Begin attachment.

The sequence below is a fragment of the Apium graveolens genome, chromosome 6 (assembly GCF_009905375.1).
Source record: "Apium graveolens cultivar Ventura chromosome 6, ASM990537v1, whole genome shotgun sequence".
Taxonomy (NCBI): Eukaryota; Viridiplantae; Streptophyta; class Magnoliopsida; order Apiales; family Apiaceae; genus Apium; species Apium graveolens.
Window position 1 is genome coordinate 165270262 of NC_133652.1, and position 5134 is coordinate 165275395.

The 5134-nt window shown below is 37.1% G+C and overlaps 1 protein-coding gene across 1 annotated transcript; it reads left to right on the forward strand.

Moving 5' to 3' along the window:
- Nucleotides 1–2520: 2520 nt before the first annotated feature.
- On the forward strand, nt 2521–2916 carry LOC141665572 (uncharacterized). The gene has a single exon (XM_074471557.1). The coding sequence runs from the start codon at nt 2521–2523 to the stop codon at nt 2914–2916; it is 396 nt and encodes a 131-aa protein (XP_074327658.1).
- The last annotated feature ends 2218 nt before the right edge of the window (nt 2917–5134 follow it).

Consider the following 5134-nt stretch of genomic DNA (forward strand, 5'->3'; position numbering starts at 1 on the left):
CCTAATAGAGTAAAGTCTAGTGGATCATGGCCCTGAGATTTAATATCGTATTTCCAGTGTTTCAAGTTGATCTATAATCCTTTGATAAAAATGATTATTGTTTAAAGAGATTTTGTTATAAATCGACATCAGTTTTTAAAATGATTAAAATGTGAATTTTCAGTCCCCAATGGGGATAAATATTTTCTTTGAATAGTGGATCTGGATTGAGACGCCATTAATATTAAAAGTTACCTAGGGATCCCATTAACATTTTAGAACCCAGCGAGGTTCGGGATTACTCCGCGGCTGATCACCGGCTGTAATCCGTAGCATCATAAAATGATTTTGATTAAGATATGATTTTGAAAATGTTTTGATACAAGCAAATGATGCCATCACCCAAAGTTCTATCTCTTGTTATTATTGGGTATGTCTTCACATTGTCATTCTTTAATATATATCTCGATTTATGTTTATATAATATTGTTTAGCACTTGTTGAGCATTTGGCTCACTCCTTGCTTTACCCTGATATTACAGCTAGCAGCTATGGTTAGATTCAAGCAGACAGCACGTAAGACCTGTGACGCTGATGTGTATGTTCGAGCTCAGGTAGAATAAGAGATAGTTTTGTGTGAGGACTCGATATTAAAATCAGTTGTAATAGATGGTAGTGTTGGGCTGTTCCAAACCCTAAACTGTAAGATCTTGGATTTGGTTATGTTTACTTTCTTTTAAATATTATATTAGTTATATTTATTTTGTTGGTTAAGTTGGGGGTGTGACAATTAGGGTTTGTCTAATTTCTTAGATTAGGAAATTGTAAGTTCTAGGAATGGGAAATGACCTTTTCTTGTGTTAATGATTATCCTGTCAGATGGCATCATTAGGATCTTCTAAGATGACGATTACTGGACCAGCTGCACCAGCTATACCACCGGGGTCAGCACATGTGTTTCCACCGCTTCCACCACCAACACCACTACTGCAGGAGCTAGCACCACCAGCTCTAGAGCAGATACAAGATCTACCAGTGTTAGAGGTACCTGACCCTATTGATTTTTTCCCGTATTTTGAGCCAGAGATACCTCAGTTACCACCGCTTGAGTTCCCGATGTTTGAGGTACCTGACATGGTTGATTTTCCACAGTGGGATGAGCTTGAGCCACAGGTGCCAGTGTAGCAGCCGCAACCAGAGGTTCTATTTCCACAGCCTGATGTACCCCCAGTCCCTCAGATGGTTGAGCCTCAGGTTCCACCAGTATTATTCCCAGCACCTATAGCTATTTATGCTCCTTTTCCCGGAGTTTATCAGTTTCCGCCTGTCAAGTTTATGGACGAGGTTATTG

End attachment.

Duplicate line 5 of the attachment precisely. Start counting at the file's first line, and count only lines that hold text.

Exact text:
The 5134-nt window shown below is 37.1% G+C and overlaps 1 protein-coding gene across 1 annotated transcript; it reads left to right on the forward strand.